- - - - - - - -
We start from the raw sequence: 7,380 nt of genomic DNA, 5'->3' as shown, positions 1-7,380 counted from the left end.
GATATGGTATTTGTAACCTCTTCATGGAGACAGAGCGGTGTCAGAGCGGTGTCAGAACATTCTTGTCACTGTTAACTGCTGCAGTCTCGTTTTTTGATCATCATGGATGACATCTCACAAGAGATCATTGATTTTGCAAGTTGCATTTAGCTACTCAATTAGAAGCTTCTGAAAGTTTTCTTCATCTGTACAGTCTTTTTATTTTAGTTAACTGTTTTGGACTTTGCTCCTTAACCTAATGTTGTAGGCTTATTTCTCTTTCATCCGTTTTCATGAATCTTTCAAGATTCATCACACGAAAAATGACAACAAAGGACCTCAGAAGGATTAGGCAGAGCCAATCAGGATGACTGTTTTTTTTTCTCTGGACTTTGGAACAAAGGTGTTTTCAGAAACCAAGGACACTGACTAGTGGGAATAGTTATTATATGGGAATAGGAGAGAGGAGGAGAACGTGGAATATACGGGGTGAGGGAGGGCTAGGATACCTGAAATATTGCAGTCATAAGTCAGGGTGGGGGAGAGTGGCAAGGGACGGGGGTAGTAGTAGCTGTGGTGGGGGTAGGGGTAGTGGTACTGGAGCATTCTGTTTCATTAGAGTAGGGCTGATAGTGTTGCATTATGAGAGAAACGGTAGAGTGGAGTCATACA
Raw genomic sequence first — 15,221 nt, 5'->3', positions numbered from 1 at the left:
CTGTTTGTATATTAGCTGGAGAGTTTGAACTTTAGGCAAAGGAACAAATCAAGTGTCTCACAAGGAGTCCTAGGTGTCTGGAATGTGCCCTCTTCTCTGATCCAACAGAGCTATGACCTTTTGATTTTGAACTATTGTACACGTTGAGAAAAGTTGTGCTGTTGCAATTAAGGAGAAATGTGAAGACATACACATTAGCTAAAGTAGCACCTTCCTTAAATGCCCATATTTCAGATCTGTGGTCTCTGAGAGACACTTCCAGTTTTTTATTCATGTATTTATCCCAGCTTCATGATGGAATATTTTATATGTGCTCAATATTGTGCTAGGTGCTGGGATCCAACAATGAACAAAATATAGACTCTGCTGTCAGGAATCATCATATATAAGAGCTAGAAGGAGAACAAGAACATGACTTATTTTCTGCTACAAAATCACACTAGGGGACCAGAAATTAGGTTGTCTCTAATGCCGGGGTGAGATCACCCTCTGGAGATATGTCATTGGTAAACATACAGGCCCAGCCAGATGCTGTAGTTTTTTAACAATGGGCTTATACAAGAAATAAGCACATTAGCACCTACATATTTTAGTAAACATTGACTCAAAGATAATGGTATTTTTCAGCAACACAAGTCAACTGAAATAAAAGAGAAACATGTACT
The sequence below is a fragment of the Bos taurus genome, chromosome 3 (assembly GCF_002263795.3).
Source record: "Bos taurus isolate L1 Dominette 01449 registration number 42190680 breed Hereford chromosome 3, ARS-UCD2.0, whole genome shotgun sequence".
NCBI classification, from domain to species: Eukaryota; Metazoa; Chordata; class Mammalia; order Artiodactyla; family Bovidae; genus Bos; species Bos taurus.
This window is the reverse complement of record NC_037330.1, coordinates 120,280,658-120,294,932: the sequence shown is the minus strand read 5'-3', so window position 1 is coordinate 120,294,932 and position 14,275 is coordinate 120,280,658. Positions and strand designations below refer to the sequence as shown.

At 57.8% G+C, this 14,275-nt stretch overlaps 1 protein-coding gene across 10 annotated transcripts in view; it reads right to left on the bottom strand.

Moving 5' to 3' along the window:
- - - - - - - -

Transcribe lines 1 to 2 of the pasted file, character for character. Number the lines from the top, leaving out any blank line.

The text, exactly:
We start from the raw sequence: 7,380 nt of genomic DNA, 5'->3' as shown, positions 1-7,380 counted from the left end.
GATATGGTATTTGTAACCTCTTCATGGAGACAGAGCGGTGTCAGAGCGGTGTCAGAACATTCTTGTCACTGTTAACTGCTGCAGTCTCGTTTTTTGATCATCATGGATGACATCTCACAAGAGATCATTGATTTTGCAAGTTGCATTTAGCTACTCAATTAGAAGCTTCTGAAAGTTTTCTTCATCTGTACAGTCTTTTTATTTTAGTTAACTGTTTTGGACTTTGCTCCTTAACCTAATGTTGTAGGCTTATTTCTCTTTCATCCGTTTTCATGAATCTTTCAAGATTCATCACACGAAAAATGACAACAAAGGACCTCAGAAGGATTAGGCAGAGCCAATCAGGATGACTGTTTTTTTTTCTCTGGACTTTGGAACAAAGGTGTTTTCAGAAACCAAGGACACTGACTAGTGGGAATAGTTATTATATGGGAATAGGAGAGAGGAGGAGAACGTGGAATATACGGGGTGAGGGAGGGCTAGGATACCTGAAATATTGCAGTCATAAGTCAGGGTGGGGGAGAGTGGCAAGGGACGGGGGTAGTAGTAGCTGTGGTGGGGGTAGGGGTAGTGGTACTGGAGCATTCTGTTTCATTAGAGTAGGGCTGATAGTGTTGCATTATGAGAGAAACGGTAGAGTGGAGTCATACA